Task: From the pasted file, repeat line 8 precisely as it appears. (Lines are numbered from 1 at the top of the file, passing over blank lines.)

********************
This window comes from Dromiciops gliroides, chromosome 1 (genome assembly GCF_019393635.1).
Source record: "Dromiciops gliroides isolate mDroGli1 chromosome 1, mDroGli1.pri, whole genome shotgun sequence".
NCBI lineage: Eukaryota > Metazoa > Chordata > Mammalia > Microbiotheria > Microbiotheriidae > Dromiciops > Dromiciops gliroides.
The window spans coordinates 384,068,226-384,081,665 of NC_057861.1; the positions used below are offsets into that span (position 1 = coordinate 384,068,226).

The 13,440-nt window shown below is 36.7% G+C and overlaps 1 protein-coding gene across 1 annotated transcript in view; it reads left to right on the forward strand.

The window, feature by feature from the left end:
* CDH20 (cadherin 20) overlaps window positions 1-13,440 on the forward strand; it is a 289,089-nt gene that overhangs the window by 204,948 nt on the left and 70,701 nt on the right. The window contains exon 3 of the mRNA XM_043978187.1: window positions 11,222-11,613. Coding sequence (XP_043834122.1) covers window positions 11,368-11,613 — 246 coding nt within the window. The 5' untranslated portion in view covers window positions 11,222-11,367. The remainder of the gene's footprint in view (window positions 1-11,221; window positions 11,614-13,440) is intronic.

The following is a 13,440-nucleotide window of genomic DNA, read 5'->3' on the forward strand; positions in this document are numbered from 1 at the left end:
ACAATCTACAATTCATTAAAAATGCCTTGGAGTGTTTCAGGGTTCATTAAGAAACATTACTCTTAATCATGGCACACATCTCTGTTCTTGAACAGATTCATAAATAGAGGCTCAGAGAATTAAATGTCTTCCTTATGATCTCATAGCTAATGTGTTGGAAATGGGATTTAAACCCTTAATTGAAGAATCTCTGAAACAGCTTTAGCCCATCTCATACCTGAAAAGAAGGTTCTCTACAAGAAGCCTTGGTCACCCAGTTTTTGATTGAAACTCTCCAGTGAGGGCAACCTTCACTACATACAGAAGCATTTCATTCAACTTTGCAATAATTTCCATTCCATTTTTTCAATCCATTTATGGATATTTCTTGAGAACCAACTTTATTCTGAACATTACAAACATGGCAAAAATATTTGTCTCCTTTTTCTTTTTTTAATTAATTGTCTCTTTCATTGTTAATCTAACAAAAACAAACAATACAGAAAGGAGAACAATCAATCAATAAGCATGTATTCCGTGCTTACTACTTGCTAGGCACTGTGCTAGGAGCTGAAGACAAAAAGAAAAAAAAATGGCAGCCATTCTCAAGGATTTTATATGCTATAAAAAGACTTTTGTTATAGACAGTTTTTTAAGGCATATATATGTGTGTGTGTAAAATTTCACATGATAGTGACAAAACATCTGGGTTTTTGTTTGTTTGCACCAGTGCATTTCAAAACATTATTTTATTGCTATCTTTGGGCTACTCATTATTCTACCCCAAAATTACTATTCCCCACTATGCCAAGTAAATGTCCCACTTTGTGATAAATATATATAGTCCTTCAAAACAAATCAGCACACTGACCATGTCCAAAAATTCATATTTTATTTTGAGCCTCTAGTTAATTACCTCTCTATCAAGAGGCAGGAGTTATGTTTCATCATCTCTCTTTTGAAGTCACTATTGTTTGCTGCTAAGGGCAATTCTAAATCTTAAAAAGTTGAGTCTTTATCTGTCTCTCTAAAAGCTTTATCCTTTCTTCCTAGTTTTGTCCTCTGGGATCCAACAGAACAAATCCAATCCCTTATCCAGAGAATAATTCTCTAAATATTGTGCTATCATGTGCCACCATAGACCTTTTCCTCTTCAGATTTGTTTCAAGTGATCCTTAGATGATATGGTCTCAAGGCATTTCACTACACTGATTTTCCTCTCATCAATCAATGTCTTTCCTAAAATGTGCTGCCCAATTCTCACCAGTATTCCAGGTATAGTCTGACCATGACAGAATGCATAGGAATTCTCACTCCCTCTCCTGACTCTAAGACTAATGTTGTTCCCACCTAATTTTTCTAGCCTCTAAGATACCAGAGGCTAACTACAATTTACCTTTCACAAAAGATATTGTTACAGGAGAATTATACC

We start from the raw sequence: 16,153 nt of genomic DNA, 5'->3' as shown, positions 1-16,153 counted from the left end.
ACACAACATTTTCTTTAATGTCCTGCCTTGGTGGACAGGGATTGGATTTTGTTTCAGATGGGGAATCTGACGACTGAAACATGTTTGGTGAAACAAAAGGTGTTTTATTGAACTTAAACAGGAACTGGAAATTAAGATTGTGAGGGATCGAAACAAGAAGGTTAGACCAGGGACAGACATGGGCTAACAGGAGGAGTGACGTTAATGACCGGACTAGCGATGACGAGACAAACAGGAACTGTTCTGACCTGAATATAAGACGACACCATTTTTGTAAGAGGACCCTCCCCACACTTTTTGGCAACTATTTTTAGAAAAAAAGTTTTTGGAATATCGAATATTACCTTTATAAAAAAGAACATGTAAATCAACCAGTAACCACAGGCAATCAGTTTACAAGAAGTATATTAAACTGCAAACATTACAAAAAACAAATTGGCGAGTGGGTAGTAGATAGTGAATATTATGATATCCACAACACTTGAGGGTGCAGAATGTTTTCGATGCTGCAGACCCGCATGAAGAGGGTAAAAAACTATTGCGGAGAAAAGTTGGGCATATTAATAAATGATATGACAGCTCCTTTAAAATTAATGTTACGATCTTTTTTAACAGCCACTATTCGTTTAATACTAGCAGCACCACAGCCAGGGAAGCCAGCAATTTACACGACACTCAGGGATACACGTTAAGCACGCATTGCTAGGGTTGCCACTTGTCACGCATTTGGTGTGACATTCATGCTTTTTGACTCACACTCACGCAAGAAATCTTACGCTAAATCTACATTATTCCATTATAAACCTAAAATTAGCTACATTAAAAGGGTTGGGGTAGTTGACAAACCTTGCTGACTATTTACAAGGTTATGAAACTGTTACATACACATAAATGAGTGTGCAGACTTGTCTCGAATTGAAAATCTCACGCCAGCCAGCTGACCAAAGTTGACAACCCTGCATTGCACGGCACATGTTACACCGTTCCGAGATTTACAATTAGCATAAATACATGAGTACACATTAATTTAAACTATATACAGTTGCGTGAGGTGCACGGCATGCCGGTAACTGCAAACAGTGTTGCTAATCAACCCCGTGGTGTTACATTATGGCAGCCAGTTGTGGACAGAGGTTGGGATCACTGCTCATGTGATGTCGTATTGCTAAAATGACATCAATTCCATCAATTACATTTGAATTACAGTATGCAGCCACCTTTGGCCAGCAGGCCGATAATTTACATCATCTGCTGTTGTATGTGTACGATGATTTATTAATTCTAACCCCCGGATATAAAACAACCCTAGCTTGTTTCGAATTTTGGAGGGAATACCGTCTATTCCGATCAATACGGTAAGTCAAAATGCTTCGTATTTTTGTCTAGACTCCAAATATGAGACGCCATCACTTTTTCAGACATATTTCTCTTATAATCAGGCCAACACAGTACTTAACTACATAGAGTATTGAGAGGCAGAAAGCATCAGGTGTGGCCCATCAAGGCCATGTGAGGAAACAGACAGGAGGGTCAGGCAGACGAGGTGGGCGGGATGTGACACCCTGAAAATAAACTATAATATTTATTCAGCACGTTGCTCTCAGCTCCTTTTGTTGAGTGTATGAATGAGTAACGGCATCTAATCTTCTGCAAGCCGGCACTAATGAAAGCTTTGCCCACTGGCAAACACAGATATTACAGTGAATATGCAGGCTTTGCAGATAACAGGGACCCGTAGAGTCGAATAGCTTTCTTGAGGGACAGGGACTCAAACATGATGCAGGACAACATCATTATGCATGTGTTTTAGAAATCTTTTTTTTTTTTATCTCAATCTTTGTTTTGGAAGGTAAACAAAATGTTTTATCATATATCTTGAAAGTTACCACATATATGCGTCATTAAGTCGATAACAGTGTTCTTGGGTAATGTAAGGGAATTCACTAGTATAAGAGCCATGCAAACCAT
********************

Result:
The following is a 13,440-nucleotide window of genomic DNA, read 5'->3' on the forward strand; positions in this document are numbered from 1 at the left end: